Monday, October 21, 2013

PREPARING A NEWS RELEASE FOR AUTHORS

A press release is a written statement to the media. Press releases can announce scheduled events, personnel promotions, awards, new products and services, sales accomplishments, but we will focus on press releases for authors. There are two components to press releases. The first component is writing the release to maximize the attention that it will receive. The second is sending it to media outlets that will maximize your exposure. This month we'll focus on preparing the release. In December (my November slot will feature guest author, Judy Alter), we'll continue with marketing the completed press release.

Press releases generally follow an established format. Check the target of the press release to determine if there are specific guidelines. Using that appropriate format to prepare releases insures that yours will receive the attention it needs. If yours stands out, it could generate feature stories, interviews, and other opportunities. A booksigning or speaking event with booksigning following is much more newsworthy than an announcement about a book release.

Keep the release brief and concise, limiting it to one page. Make sure that the content is well-written and grammatically correct. If the editor or reporter doesn't have a lot of editing to do, your release is much more likely to be used. Look to your own newspaper for examples of published articles or announcements.

The main components of the press release should include the heading, headline, body, personal boilerplate info, and your contact info. The press release should begin with a standard heading, FOR IMMEDIATE RELEASE. Unless you begin with EMBARGOED UNTIL … (insert date), it is assumed that the release is for immediate release.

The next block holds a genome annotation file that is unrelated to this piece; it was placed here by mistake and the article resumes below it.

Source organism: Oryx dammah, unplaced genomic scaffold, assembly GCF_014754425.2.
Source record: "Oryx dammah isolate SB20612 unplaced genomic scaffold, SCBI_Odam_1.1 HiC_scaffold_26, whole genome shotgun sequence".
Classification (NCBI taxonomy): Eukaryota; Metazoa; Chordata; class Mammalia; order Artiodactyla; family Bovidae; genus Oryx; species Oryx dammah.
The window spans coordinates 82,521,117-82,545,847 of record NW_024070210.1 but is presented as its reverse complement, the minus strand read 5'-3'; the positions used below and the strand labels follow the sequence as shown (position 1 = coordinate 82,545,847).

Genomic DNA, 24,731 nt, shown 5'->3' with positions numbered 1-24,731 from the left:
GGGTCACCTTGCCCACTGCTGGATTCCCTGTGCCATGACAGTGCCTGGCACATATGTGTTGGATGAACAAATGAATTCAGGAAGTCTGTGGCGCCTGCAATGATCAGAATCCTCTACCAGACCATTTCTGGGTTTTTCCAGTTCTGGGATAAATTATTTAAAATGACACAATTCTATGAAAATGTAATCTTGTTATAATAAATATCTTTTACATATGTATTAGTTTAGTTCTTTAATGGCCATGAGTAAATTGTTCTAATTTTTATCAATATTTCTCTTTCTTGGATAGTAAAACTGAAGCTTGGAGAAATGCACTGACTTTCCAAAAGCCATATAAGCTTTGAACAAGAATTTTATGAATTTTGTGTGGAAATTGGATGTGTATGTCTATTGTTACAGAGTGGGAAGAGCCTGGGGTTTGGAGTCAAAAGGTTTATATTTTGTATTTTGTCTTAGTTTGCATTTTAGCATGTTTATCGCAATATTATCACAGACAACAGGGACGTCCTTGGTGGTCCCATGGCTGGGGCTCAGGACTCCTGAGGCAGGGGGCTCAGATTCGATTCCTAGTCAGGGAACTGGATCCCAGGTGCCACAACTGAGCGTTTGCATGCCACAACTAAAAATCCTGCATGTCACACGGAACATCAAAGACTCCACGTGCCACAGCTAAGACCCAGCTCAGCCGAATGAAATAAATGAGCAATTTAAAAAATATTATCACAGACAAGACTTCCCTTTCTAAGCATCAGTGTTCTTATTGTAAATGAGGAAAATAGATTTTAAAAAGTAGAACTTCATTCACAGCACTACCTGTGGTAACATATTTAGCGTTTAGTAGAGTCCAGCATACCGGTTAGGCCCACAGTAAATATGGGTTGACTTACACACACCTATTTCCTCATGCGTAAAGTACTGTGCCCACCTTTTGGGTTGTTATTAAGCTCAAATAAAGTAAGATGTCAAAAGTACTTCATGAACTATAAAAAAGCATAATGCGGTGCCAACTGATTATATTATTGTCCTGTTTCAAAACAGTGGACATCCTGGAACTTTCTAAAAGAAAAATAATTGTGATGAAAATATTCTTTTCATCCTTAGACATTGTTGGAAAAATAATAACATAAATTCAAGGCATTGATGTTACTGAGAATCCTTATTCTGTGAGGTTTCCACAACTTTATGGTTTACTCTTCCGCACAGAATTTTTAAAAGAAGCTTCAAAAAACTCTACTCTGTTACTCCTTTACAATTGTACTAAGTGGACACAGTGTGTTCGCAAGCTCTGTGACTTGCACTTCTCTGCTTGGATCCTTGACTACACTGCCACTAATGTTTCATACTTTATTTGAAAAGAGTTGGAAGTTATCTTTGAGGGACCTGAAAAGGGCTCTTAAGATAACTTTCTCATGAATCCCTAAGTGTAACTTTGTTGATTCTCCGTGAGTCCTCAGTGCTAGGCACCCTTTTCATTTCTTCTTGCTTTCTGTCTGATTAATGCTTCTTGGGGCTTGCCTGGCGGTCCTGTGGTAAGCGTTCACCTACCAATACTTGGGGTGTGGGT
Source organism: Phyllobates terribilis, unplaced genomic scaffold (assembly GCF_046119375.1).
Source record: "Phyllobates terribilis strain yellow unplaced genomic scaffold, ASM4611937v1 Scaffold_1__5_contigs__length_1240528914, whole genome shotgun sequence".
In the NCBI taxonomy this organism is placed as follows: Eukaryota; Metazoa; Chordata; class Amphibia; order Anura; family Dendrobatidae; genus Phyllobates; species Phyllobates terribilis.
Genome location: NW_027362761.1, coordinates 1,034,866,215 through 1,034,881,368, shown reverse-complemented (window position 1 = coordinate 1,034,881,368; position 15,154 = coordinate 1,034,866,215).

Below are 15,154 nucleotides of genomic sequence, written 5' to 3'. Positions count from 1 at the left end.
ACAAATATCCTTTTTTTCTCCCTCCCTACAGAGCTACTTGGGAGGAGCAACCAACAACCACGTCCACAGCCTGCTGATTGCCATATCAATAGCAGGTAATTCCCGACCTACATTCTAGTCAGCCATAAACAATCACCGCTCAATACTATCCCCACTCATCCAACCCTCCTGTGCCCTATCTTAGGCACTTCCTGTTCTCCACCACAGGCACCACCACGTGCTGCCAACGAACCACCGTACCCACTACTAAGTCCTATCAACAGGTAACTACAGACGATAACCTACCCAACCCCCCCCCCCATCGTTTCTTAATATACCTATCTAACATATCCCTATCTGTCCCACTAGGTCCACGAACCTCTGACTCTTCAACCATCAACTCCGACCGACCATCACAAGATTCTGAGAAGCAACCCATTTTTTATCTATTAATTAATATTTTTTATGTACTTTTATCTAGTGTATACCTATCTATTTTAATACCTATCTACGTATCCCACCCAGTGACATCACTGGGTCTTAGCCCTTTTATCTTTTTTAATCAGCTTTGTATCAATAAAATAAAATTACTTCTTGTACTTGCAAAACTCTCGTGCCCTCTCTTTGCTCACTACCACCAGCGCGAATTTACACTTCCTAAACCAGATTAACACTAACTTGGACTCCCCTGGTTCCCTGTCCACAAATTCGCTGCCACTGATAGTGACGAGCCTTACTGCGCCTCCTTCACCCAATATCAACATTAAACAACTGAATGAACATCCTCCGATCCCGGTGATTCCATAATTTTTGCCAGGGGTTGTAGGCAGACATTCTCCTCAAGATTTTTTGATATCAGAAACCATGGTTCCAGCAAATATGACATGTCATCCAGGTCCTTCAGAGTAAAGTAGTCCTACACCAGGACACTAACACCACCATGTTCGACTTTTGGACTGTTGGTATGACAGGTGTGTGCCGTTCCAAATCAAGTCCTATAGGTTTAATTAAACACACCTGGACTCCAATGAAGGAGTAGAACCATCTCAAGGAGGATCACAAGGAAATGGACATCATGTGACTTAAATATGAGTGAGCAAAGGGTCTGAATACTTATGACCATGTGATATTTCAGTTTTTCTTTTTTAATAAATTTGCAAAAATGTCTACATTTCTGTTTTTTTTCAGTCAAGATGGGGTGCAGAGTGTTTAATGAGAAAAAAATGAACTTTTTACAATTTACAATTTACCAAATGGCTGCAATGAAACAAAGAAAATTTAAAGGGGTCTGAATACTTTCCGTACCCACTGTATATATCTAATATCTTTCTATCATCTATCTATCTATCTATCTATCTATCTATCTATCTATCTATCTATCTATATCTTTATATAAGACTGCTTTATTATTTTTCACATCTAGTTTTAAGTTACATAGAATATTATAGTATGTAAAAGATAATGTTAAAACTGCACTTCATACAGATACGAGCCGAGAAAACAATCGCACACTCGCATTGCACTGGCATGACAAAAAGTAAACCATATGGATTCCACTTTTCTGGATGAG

The HEADLINE, which follows the heading should include key words and be concise and eye-catching. The BODY contains the information you want to share. The First Paragraph contains the most important information. It is the news that you want to share. You include dates and the event and key words (for search engines). The Second Paragraph (and maybe third) contains supporting information which expands the on the first paragraph. For an author, it might include particulars about the book, booksigning, or other event.

Doing a good job of writing up your content is critical. The five "Ws" and an "H" cover it well. When you answer the questions Who-What-When-Where-Why-How, you will have completed the content section. Again, keep it short, concise, and tailored to your audience. Your lead sentence should sum of what the article will be about and grab the readers' interest. 

After you've written your content, the BOILERPLATE INFO provides information amount you, your books and publishers, your successes, and plans. Again, make it succinct but interesting. Store it for future use. Finally, your CONTACT INFO concludes the press release. In this computer-driven world, a physical address is less important than your electronic media. Your name, phone, email, webpage, and publishers should also be included. Conclude the release with the standard three hash marks. ###

In December, "Targeting Your News Releases" will cover targeting your media releases.

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Visit Rita Bay at Rita Bay's Webpage & Blog
"Finding Eve" Champagne Books, September, 2013
"Nimue's Daughter," Shared Whispers, Champagne Books, September, 2013
"Search & Rescue" Secret Cravings Publishing, July, 2013
"Her Teddy Bare" Carnal Passions, May, 2013
"The Aegis" Champagne Books, April, 2013
"Ely's Epiphany" Secret Cravings Publishing, December, 2013"Into the Lyons' Den" Champagne Books, August, 2012
"His Desire" Siren BookStrand, May, 2012
"His Obsession" Siren BookStrand, April, 2012

4 comments:

Liz Fountain said...

I love the practical advice, Rita. I didn't do a good job on a press release for my first book, and now I know why!

Liz

Rita Bay said...

Hope it helps, Liz. I did loads of releases at work and as the PR com chair for my RWA chapter for years. The main point is to do the editor/reporter's work for them. If it's publication ready, it's more likely to be printed. More on that in December. Rita

Big Mike said...

Appreciate the info, Rita.

Michael Davis (Davisstories.com)
Author of the Year (2008 and 2009)
Award of Excellence (2012)

Martha O'Sullivan said...

Great advice and refresher. I was a PR major in college, and although the fundamentals are still the same, the world of marketing has become so breakneck and compendious that you only have a few seconds (and words) to garner interest. I'll look forward to your next post!

Martha O'Sullivan
marthaoasullivan26.wix.com/marthaosullivan